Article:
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Disinflation suffers a short setback

We forecast that headline inflation will rise from 9.3% to 9.6% in December. This will only be a temporary hiccup in the disinflation process, though, and will probably reverse right after the turn of the year. Thus the short-term outlook is somewhat bleaker than before, but the long-term outlook is virtually unchanged.

We project that the consumer price index (CPI) will rise by 0.7% month-on-month in December, pushing twelve-month inflation upwards from 9.3% to 9.6%. The key driver of the increase is an explosion in airfares, followed by the continued rise in house prices, albeit at a slower pace than in recent months.

If our forecast materialises, headline inflation is merely following the erratic path seen recently in house prices. Inflation peaked at 9.9% in July, not least because of another surge in airfares like the one we expect this month. Since then, it has trended more or less downwards, with the exception of the slight uptick in October. Statistics Iceland (SI) will publish the CPI for the month on 22 December.

Airfares the main driver of inflation in December

The main reason for this month’s upsurge in inflation is a massive increase in international airfares, which our measurement suggests will rise by 23% MoM. The air transport component of the CPI, which captures both domestic and overseas airfares, will therefore rise by 21% (0.40% CPI effect), according to our forecast. This is a reflection of the usual seasonal pattern, in which airfares rise in December and settle down again in January and February. This puts a positive slant on otherwise bad news, then, for even though we expect inflation to rise in December because of higher airfares, the increase will largely evaporate in the months to follow.

Food and beverages have also kept rising in price. We project that they will increase by 0.4% (0.07%), owing to the depreciation of the ISK. Furthermore, we measured a 0.6% increase in the price of furniture and housewares (0.04%).

According to our forecast, only one item will decline in price this month: petrol, which we expect to fall by 1.1% (-0.04%).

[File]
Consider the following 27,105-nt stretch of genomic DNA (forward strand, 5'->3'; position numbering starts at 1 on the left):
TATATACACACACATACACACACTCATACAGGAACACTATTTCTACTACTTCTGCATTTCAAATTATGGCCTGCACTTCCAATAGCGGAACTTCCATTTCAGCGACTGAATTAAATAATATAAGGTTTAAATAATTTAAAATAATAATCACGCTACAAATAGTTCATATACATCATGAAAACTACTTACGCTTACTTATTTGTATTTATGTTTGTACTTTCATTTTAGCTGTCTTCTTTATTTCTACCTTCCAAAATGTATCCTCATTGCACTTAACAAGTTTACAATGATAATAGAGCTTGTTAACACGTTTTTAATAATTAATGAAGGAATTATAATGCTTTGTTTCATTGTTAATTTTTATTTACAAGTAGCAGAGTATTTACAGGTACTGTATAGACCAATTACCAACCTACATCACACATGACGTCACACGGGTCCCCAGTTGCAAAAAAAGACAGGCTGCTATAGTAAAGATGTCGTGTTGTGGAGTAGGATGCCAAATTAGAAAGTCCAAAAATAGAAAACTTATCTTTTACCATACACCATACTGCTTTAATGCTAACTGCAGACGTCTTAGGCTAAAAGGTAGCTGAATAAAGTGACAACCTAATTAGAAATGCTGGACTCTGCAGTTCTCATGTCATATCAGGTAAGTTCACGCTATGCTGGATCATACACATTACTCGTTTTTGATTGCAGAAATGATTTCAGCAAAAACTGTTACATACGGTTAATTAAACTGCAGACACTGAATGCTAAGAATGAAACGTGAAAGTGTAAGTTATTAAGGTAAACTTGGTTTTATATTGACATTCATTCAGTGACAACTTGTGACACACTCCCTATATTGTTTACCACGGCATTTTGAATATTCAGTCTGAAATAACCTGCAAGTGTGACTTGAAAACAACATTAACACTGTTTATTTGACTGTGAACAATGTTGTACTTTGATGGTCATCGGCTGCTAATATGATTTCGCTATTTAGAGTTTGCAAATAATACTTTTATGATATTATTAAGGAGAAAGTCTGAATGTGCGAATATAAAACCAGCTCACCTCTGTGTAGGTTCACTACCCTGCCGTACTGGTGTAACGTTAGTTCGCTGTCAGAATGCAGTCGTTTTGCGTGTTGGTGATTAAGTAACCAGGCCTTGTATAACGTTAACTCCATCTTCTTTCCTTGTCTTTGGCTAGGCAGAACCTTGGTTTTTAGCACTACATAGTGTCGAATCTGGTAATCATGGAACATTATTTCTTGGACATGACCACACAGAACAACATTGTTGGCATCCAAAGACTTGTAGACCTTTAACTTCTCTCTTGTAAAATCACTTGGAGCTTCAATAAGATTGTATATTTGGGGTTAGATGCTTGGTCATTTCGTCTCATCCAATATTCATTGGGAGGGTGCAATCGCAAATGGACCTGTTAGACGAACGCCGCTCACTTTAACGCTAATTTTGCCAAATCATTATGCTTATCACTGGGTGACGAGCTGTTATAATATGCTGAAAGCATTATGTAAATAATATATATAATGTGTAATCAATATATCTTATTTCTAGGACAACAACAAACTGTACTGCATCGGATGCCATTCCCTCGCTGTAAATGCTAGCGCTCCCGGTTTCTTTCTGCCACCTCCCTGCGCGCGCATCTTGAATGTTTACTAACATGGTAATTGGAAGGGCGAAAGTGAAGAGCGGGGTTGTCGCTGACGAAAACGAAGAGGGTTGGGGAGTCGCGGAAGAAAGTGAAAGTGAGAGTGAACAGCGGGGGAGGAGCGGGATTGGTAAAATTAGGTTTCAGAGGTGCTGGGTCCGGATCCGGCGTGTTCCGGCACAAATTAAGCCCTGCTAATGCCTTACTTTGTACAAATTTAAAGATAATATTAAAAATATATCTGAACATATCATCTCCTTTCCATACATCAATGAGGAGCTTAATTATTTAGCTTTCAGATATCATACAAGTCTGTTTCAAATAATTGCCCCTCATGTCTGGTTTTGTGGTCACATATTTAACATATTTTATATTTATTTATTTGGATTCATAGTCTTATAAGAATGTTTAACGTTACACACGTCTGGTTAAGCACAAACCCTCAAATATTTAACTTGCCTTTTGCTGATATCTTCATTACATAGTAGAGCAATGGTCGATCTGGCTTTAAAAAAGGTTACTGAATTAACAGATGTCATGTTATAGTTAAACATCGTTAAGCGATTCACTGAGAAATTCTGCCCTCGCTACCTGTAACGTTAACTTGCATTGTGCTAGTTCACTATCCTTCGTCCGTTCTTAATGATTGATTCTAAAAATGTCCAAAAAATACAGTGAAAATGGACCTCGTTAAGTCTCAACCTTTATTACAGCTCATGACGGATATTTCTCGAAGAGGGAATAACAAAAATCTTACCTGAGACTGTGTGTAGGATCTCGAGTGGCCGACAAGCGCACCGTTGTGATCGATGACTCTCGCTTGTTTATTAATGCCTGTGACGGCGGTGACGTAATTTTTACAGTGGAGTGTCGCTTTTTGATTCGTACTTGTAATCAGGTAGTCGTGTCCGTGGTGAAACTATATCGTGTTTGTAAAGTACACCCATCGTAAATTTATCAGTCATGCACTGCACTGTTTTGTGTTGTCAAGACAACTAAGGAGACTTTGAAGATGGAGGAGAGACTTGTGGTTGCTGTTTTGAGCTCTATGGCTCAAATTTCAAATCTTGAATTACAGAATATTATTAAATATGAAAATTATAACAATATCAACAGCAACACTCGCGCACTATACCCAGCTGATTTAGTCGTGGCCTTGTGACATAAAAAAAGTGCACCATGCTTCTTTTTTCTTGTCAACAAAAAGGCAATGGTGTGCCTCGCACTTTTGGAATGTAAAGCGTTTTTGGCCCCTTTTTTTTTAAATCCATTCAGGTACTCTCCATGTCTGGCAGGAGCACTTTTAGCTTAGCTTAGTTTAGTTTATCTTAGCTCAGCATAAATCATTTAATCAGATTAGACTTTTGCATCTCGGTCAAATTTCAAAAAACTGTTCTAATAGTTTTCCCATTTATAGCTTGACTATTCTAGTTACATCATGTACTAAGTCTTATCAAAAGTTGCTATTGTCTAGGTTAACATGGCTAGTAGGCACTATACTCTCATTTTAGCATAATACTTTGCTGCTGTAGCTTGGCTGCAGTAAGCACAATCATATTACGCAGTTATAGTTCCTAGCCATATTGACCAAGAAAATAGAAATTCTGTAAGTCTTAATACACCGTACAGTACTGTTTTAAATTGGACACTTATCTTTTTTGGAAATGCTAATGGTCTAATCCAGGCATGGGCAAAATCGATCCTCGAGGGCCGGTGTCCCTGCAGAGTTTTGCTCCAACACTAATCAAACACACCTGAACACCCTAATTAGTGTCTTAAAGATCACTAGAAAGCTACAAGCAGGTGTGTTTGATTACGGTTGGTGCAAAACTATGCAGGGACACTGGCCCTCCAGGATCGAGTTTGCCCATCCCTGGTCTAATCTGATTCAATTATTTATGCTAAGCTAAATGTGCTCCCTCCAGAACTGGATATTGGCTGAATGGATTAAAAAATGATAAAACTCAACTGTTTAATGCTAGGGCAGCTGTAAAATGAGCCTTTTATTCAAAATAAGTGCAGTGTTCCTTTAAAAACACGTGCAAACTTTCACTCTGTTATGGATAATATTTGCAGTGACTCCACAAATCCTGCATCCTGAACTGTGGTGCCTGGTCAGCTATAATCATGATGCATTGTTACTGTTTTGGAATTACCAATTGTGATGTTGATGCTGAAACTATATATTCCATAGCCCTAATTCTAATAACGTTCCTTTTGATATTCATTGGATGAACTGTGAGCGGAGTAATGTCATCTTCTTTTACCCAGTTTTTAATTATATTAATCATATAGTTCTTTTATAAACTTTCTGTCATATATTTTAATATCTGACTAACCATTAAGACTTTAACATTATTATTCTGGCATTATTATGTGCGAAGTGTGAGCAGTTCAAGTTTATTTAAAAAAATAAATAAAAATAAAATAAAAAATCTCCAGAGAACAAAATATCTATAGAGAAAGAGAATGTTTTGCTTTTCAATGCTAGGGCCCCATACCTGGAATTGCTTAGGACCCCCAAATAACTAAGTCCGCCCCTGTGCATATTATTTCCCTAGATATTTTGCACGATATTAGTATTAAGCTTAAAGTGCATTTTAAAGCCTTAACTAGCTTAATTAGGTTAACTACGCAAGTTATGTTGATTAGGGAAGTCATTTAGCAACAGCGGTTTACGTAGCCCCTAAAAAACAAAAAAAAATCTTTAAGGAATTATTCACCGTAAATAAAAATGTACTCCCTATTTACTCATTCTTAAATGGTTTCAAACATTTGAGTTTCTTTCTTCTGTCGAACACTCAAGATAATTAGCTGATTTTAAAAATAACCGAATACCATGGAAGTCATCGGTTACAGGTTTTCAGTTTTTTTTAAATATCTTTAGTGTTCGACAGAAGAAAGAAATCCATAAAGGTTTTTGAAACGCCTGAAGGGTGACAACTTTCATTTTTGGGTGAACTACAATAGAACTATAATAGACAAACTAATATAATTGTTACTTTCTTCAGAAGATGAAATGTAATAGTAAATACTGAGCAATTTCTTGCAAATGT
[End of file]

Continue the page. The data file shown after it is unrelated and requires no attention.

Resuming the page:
House prices and interest component pulling in the same direction

The housing component takes a backseat to airfares in this forecast, but nevertheless, we expect the component as a whole to rise by 0.5% (0.16% CPI effect), owing mainly to a MoM increase of 0.7% (0.14%) in imputed rent. Even so, this is a smaller rise than we have seen in the past two months.

Imputed rent is a composite metric based on the market price of housing – itself largely a reflection of house prices – and an interest component, which reflects changes in the twelve-month average indexed mortgage lending rate. The interaction between these two subcomponents has changed in recent months, in that now both of them are pushing the CPI upwards. We expect the interest component to keep increasing in the coming term, but we also expect the rise in house prices to lose steam. Twelve-month house price inflation has subsided in the past three months, to 21.2% in November.

Inflation to ease in the new year

Even though we forecast that inflation will rise in December, we are quite sanguine about the months to follow. As is noted above, the December spike is due to a seasonal surge in airfares, which in all likelihood will make a u-turn in the next few months. As a result, it is highly probable that headline inflation will ease at the beginning of 2023, when months with hefty price hikes drop out of twelve-month measurements.

In our short-term forecast, we project that the CPI will decline by 0.3% in January, with seasonal sales pushing downwards and increases in public levies and services prices pulling in the opposite direction. We then expect the CPI to rise by 0.5% in February and 0.3% in March. If this forecast is borne out, headline inflation will measure 7.4% in March.

According to our long-term forecast, inflation will average 6.4% in 2023 and 3.9% in 2024. As always, the situation is highly uncertain, and even though it has to be considered likely that inflation will fall swiftly in the new year, a number of factors must line up if that is to happen. First of all, the housing market needs to cool down and the ISK to stabilise, mainly to keep imported inflation in check. Another major uncertainty is the still-outstanding wage agreements, which we hope will be settled in the days or weeks to come.


Bergthora Baldursdottir




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